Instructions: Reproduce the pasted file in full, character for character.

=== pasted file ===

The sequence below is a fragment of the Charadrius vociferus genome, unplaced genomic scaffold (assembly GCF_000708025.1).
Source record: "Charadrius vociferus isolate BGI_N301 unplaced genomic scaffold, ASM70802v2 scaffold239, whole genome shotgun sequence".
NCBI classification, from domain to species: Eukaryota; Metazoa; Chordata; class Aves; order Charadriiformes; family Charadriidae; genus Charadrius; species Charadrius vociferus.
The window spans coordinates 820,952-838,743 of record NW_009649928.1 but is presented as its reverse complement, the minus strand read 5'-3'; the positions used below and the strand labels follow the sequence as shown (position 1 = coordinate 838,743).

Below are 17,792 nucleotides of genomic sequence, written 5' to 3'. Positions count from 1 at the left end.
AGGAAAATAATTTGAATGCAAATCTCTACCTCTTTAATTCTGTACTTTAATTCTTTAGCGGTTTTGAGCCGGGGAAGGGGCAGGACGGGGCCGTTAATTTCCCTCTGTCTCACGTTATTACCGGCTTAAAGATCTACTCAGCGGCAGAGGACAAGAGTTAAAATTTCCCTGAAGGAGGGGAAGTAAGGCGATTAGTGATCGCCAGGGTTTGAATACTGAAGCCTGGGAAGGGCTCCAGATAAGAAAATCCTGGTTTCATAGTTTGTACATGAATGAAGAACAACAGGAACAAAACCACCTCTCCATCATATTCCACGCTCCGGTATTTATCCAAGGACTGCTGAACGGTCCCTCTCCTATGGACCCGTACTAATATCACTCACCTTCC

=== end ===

The sequence below is a fragment of the Charadrius vociferus genome, unplaced genomic scaffold (assembly GCF_000708025.1).
Source record: "Charadrius vociferus isolate BGI_N301 unplaced genomic scaffold, ASM70802v2 scaffold239, whole genome shotgun sequence".
NCBI classification, from domain to species: Eukaryota; Metazoa; Chordata; class Aves; order Charadriiformes; family Charadriidae; genus Charadrius; species Charadrius vociferus.
The window spans coordinates 820,952-838,743 of record NW_009649928.1 but is presented as its reverse complement, the minus strand read 5'-3'; the positions used below and the strand labels follow the sequence as shown (position 1 = coordinate 838,743).

Below are 17,792 nucleotides of genomic sequence, written 5' to 3'. Positions count from 1 at the left end.
AGGAAAATAATTTGAATGCAAATCTCTACCTCTTTAATTCTGTACTTTAATTCTTTAGCGGTTTTGAGCCGGGGAAGGGGCAGGACGGGGCCGTTAATTTCCCTCTGTCTCACGTTATTACCGGCTTAAAGATCTACTCAGCGGCAGAGGACAAGAGTTAAAATTTCCCTGAAGGAGGGGAAGTAAGGCGATTAGTGATCGCCAGGGTTTGAATACTGAAGCCTGGGAAGGGCTCCAGATAAGAAAATCCTGGTTTCATAGTTTGTACATGAATGAAGAACAACAGGAACAAAACCACCTCTCCATCATATTCCACGCTCCGGTATTTATCCAAGGACTGCTGAACGGTCCCTCTCCTATGGACCCGTACTAATATCACTCACCTTCC